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The Earlington Bee, a semi-weekly Republican newspaper, served the Hopkins County mining town for nearly 50 years. Editor Thomas N. Black developed the Bee from the earlier Earlington Tyro in 1889. At the time of the Bee's creation, Earlington was only 19 years old, but the paper promoted a bustling image of the town’s development, with a masthead reading “By Industry We Thrive.” In 1903, the Journal of Newspaper Publishing and Advertising recognized the Bee's contributions to the prosperity of Earlington.
Coal mining, the leading industry in Hopkins County, was one of the main subjects of the paper’s coverage. The Bee's content was often dominated by columns such as “Mining Notes” and “Down in the Mines.” The St. Bernard Coal Company, one of the driving forces behind the founding of Earlington, often bought advertising space in the paper. Railroads, essential to the transport of coal, were also newsworthy, with the weekly column “Locomotive Blasts.” Railroad companies regularly advertised reduced rates to towns such as Louisville, Nashville, and New Orleans.
Also advertising in the Bee was Paul M. Moore of the Earlington Equitable Life Assurance Society. Moore began his career selling insurance but would go on to serve as vice president of the Kentucky State Insurance Federation and the Kentucky Association of Local Fire Agents, as well as president of the Hopkins County Public Health and Welfare League. Moore was so accomplished as a businessman that by the time his name was regularly appearing in the Bee during late 1890s, it was as editor of the paper. His achievements as a journalist led to his election in 1903 as the nineteenth President of the Kentucky Press Association.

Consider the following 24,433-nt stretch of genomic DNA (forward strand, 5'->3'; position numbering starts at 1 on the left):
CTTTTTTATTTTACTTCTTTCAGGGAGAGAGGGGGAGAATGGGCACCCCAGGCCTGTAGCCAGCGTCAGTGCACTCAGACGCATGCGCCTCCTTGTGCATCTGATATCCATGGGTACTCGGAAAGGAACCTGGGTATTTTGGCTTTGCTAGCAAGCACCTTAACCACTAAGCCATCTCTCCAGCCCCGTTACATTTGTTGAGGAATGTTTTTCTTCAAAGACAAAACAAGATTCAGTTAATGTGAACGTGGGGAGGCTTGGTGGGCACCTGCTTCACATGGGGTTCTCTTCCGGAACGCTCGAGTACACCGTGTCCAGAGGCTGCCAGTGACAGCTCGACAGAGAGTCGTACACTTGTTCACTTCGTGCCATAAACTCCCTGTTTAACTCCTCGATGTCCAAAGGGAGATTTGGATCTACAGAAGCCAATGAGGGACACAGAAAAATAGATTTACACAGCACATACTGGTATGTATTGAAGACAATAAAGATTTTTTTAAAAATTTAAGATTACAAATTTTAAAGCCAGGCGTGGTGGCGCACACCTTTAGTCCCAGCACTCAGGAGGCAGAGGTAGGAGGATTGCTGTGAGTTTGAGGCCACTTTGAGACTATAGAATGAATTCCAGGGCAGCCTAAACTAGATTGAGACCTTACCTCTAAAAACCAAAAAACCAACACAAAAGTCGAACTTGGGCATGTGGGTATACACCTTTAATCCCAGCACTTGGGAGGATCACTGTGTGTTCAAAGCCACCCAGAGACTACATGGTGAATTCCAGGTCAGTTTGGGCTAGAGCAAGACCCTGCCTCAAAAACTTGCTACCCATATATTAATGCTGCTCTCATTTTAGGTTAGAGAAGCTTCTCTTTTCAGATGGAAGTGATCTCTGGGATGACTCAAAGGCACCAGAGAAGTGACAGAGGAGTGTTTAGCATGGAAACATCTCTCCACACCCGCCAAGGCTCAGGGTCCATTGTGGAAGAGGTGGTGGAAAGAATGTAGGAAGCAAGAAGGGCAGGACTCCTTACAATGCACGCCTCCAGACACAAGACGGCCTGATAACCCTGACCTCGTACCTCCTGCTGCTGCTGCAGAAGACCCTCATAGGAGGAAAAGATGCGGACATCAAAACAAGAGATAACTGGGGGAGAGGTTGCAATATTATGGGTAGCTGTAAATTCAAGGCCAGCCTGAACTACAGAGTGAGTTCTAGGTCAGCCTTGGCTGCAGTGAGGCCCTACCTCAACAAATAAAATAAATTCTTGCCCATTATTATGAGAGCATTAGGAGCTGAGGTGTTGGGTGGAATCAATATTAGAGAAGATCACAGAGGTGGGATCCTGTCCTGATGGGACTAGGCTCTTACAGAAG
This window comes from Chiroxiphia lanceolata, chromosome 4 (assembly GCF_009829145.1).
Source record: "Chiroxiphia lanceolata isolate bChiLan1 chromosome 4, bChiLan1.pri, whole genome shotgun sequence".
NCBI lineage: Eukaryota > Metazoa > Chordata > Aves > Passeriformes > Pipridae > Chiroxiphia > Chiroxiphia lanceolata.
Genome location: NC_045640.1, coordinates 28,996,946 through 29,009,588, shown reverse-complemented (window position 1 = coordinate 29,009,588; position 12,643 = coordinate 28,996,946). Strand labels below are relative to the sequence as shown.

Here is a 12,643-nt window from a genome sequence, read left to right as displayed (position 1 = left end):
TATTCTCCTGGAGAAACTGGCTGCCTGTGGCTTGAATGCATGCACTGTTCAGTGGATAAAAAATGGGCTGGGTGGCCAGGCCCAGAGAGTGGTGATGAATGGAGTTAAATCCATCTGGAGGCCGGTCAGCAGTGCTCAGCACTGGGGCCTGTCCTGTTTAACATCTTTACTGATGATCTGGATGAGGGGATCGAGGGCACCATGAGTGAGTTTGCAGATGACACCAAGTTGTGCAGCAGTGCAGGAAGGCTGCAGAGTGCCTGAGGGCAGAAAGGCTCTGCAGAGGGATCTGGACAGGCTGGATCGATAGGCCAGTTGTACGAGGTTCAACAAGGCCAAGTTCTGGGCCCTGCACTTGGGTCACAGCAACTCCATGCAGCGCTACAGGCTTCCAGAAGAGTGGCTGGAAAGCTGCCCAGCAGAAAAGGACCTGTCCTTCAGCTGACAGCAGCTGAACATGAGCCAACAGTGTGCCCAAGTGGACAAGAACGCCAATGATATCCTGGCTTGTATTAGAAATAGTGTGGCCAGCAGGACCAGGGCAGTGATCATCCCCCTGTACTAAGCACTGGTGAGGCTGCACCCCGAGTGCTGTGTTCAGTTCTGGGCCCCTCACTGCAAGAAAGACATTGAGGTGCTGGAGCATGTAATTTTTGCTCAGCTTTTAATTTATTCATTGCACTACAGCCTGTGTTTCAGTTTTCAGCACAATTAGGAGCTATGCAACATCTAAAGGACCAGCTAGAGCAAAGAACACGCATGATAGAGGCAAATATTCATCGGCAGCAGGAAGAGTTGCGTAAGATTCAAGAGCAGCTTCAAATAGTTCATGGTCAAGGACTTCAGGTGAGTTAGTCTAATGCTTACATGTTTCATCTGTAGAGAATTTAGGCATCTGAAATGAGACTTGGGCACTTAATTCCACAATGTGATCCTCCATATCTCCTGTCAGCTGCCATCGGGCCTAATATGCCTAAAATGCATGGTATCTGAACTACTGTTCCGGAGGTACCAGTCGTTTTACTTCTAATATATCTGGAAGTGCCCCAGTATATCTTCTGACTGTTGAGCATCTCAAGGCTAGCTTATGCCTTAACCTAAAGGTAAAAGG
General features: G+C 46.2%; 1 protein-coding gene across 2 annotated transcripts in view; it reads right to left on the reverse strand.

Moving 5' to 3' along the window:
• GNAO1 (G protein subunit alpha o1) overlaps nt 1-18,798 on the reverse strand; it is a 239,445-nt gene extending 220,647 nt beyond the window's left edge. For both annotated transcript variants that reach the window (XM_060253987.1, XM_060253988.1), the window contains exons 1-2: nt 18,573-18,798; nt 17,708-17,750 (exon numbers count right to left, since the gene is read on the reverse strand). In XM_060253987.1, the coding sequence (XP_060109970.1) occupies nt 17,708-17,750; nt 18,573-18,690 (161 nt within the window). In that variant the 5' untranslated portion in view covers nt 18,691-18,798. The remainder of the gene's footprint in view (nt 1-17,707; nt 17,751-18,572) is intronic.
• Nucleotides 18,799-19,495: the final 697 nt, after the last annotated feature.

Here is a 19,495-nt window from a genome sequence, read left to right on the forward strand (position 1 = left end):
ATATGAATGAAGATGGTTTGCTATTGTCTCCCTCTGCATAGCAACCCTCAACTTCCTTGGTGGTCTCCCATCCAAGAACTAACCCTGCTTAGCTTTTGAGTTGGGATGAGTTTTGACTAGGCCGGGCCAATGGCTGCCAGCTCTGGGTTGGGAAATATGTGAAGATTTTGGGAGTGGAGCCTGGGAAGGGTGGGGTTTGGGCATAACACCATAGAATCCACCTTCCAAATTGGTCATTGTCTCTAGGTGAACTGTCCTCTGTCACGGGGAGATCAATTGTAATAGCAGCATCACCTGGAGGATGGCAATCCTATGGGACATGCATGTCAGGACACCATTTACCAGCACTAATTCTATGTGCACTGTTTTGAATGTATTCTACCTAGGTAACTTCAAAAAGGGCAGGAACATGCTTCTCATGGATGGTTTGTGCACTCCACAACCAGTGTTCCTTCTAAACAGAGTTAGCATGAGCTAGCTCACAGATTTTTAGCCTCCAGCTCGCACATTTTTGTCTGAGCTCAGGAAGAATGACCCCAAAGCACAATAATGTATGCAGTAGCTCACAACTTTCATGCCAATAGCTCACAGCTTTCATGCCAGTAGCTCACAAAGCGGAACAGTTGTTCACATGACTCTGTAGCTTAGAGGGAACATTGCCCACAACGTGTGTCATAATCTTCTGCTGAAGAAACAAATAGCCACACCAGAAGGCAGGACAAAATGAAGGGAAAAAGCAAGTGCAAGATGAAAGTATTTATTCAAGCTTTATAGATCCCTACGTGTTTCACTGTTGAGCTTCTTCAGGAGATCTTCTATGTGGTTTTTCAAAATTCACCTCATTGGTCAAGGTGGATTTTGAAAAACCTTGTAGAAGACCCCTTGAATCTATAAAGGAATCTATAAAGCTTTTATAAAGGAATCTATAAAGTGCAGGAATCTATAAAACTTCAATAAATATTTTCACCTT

The Bee prospered with Moore at the helm. Under his leadership the paper expanded from a weekly to a semi-weekly, covering all aspects of life in Earlington including education, agriculture, and politics. Supplements were printed occasionally to feature events and news deserving extra coverage. After the assassination of Kentucky governor William Goebel in 1900, the Bee took a more political turn by supplementing its October and November issues that year with political commentary and reports on the upcoming election. By 1910, the Bee was chronicling Earlington’s history in the column “Looking Backward,” which highlighted news from issues printed in earlier years.
In addition to Moore, several other businessmen contributed to the Bee. In April 1892, Walter Ray Platt joined the Bee as an associate editor and worked with Thomas N. Black, who had served as the paper’s first editor until Moore took control of the Bee in the late 1890s. Moore was assisted in turn by associate editor and business manager James E. Fawcett from 1902 until 1907, and then again from 1910 until the paper ceased publication in 1938.
Provided by: University of Kentucky, Lexington, KY